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Not to be confused with the Silver Star medal, Bronze Star Medal, or 5/16 inch stars</th></tr>
Service Star
Silver and Bronze Service Stars
Bronze and Silver Service Stars
Awarded by the United States
Type Ribbon device
Awarded for Worn to denote subsequent awards or periods of service.[1]
Status Currently in use

A service star is a miniature metal device worn by members of the seven uniformed services of the United States on medals and ribbons issued by the uniformed services to denote additional awards or periods of service.[1] Depending on the circumstances, they may also be referred to as campaign stars or battle stars, depending on the award and the manner in which they are used.[2]

Service, campaign, and battle stars are bronze or silver in appearance, 3/16 inches in height, and worn with one point of the star pointing up on the suspension ribbons of medals and on service ribbons. A silver service star is worn in lieu of five bronze stars.[1] Bronze and silver 3/16 inch stars are sometimes confused with individual decorations such as the Silver Star medal and the Bronze Star Medal. The silver 3/16 inch star is also similar to the silver 5/16 inch star, which is issued for subsequent awards of other individual decorations.

Service starsEdit

For United States service medals such as the Prisoner of War Medal, National Defense Service Medal, Armed Forces Expeditionary Medal, Navy Expeditionary Medal, Marine Corps Expeditionary Medal, Humanitarian Service Medal, Air and Space Campaign Medal, and the Military Outstanding Volunteer Service Medal, bronze and silver service stars are used to indicate additional awards.[1] The service ribbon itself indicates the first award, with a bronze service star being added to indicate the second award. If applicable, a silver service star is worn in lieu of five bronze stars. For example, when a service member is authorized to wear the National Defense Service Medal, the potential addition of service stars for participation in up to four of the designated wartime conflicts would be:[3]

First award: any one of the four conflicts National Defense Service Medal ribbon.svg
Second award: two of the four conflicts
Bronze star
National Defense Service Medal ribbon.svg
Third award: three of the four conflicts
Bronze star
Bronze star
National Defense Service Medal ribbon.svg
Fourth award: all four designated conflicts
Bronze star
Bronze star
Bronze star
National Defense Service Medal ribbon.svg

Campaign starsEdit

For United States campaign medals such as the Korean Service Medal, Vietnam Service Medal, Southwest Asia Service Medal, Kosovo Campaign Medal, Afghanistan Campaign Medal, and Iraq Campaign Medal, bronze and silver campaign stars are worn to indicate the total number of campaign phases or periods an individual participated in.[2] As a result, at least one campaign star will be worn on the ribbon. For example, when a service member is authorized to wear the Iraq Campaign Medal, the potential addition of bronze and silver service stars for the seven designated Iraq Campaign phases would be:[4][5][6]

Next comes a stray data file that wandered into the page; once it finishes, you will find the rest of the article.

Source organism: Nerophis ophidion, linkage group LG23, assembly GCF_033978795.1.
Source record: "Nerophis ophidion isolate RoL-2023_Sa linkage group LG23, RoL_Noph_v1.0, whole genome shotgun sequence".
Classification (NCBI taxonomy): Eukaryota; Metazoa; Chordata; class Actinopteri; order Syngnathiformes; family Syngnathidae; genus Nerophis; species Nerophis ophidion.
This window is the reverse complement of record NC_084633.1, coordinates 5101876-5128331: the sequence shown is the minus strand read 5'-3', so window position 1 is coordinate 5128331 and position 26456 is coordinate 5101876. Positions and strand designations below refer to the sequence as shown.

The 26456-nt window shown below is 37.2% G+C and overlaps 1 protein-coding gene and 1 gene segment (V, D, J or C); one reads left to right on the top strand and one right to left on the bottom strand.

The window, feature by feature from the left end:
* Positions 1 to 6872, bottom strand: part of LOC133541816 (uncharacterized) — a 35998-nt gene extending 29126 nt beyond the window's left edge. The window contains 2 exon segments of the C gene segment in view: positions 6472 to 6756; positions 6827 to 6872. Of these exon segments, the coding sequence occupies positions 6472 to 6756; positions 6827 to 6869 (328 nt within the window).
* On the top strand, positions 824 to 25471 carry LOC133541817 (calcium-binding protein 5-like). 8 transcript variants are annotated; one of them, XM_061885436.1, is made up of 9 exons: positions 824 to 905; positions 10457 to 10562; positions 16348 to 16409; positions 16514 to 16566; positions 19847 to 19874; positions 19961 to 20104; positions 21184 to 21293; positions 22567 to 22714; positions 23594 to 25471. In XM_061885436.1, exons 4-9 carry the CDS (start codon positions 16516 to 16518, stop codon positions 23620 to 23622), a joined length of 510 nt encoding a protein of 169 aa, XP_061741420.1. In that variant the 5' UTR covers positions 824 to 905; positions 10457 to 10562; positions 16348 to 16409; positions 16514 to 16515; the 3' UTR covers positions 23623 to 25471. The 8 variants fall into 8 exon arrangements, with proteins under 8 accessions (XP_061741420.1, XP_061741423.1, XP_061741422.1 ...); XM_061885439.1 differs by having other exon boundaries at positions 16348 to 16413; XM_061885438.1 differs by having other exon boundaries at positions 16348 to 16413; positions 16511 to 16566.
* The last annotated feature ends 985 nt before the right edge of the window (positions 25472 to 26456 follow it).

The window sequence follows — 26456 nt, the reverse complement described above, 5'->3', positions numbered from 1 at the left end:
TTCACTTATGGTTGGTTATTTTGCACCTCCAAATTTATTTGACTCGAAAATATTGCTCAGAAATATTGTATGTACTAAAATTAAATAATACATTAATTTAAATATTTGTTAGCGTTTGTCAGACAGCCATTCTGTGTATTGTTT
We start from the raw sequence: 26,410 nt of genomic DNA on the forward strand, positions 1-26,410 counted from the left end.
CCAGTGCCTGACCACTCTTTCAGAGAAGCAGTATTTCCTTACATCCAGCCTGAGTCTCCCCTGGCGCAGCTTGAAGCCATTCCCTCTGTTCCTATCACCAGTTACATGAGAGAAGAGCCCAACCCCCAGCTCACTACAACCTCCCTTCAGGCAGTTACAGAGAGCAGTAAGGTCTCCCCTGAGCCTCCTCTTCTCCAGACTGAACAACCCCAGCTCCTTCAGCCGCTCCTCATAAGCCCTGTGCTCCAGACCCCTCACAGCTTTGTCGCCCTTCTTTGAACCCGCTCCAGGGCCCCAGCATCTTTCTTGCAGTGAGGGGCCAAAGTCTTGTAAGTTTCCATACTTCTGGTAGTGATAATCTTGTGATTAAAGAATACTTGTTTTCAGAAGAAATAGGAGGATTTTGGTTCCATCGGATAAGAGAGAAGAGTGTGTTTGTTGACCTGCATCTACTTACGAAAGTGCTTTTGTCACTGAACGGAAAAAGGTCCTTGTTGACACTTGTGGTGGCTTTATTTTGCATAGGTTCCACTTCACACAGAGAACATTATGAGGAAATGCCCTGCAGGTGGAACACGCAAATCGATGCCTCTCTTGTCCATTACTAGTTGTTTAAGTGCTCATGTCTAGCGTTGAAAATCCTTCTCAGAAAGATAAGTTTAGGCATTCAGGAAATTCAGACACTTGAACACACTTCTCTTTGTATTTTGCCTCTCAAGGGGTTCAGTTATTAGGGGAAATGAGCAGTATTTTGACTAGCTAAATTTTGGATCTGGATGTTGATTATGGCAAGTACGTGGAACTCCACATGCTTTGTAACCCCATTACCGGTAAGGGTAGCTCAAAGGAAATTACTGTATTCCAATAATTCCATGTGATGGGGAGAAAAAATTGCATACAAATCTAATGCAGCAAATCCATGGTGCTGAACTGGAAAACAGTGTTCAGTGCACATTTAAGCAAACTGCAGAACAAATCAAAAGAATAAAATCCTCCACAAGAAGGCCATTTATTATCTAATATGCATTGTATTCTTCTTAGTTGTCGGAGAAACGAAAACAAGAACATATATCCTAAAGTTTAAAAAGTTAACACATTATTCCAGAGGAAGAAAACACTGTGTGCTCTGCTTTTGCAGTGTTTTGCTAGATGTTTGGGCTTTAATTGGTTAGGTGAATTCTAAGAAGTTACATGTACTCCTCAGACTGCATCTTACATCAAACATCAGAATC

Any one of the seven phases
Bronze star
Iraq Campaign ribbon.svg
Two of the seven phases
Bronze star
Bronze star
Iraq Campaign ribbon.svg
Three of the seven phases
Bronze star
Bronze star
Bronze star
Iraq Campaign ribbon.svg
Four of the seven phases
Bronze star
Bronze star
Bronze star
Bronze star
Iraq Campaign ribbon.svg
Five of the seven phases
Silver star
Iraq Campaign ribbon.svg
Six of the seven phases
Silver star
Bronze star
Iraq Campaign ribbon.svg
All seven campaign phases
Silver star
Bronze star
Bronze star
Iraq Campaign ribbon.svg

Battle starsEdit

Currently, the Global War on Terrorism Expeditionary Medal and the Global War on Terrorism Service Medal are authorized to be awarded with bronze and silver battle stars for personnel who were engaged in specific battles in combat under circumstances involving grave danger of death or serious bodily injury from enemy action.[7][8] Only a combatant commander can initiate a request for a battle star.[8] The Chairman of the Joint Chiefs of Staff is the approving authority. Only one award of the Global War on Terrorism Expeditionary Medal and Service Medal may be authorized for any individual; therefore, no service stars are used.[8]

Historically, during World War II and the Korean War, commendations called "battle stars" were also issued to United States Navy warships for meritorious participation in battle, or for having suffered damage during battle conditions. Similarly, during the Vietnam War and afterwards, The Battle Effectiveness Award ("Battle E") took the place of receiving battle stars for superior battle efficiency in place of combat operations.

Obsolete awardsEdit

Although considered obsolete, service stars and campaign stars were also authorized for the World War I Victory Medal, American Defense Service Medal, American Campaign Medal, European-African-Middle Eastern Campaign Medal, and Asiatic-Pacific Campaign Medal. The specific manner of wear and symbolism of the stars varied from medal to medal. For example, a star on the American Campaign Medal indicated the service member had participated in an antisubmarine campaign. On others, stars were used on the medal's service ribbon in lieu of campaign claps worn on the suspension ribbon of the medal itself.

See alsoEdit

ReferencesEdit

External linksEdit

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